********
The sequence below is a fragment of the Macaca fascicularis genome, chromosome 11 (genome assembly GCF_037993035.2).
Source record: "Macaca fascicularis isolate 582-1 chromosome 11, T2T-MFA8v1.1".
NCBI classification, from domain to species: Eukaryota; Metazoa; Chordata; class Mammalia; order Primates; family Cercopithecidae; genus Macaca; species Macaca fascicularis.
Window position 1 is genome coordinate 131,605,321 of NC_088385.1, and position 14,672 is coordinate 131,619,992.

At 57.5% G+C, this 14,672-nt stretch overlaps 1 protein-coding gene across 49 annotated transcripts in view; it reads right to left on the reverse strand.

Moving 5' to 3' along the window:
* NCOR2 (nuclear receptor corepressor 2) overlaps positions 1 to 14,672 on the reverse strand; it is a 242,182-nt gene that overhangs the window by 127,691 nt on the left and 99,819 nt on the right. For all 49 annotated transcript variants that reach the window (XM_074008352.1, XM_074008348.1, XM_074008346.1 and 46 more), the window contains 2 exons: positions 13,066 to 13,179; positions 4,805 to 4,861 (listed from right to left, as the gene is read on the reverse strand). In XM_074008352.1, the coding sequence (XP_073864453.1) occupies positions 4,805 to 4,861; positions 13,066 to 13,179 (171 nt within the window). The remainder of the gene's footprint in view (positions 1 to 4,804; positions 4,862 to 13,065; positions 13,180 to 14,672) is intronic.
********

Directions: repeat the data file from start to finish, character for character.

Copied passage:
The sequence below is a fragment of the Macaca fascicularis genome, chromosome 11 (genome assembly GCF_037993035.2).
Source record: "Macaca fascicularis isolate 582-1 chromosome 11, T2T-MFA8v1.1".
NCBI classification, from domain to species: Eukaryota; Metazoa; Chordata; class Mammalia; order Primates; family Cercopithecidae; genus Macaca; species Macaca fascicularis.
Window position 1 is genome coordinate 131,605,321 of NC_088385.1, and position 14,672 is coordinate 131,619,992.

At 57.5% G+C, this 14,672-nt stretch overlaps 1 protein-coding gene across 49 annotated transcripts in view; it reads right to left on the reverse strand.

Moving 5' to 3' along the window:
* NCOR2 (nuclear receptor corepressor 2) overlaps positions 1 to 14,672 on the reverse strand; it is a 242,182-nt gene that overhangs the window by 127,691 nt on the left and 99,819 nt on the right. For all 49 annotated transcript variants that reach the window (XM_074008352.1, XM_074008348.1, XM_074008346.1 and 46 more), the window contains 2 exons: positions 13,066 to 13,179; positions 4,805 to 4,861 (listed from right to left, as the gene is read on the reverse strand). In XM_074008352.1, the coding sequence (XP_073864453.1) occupies positions 4,805 to 4,861; positions 13,066 to 13,179 (171 nt within the window). The remainder of the gene's footprint in view (positions 1 to 4,804; positions 4,862 to 13,065; positions 13,180 to 14,672) is intronic.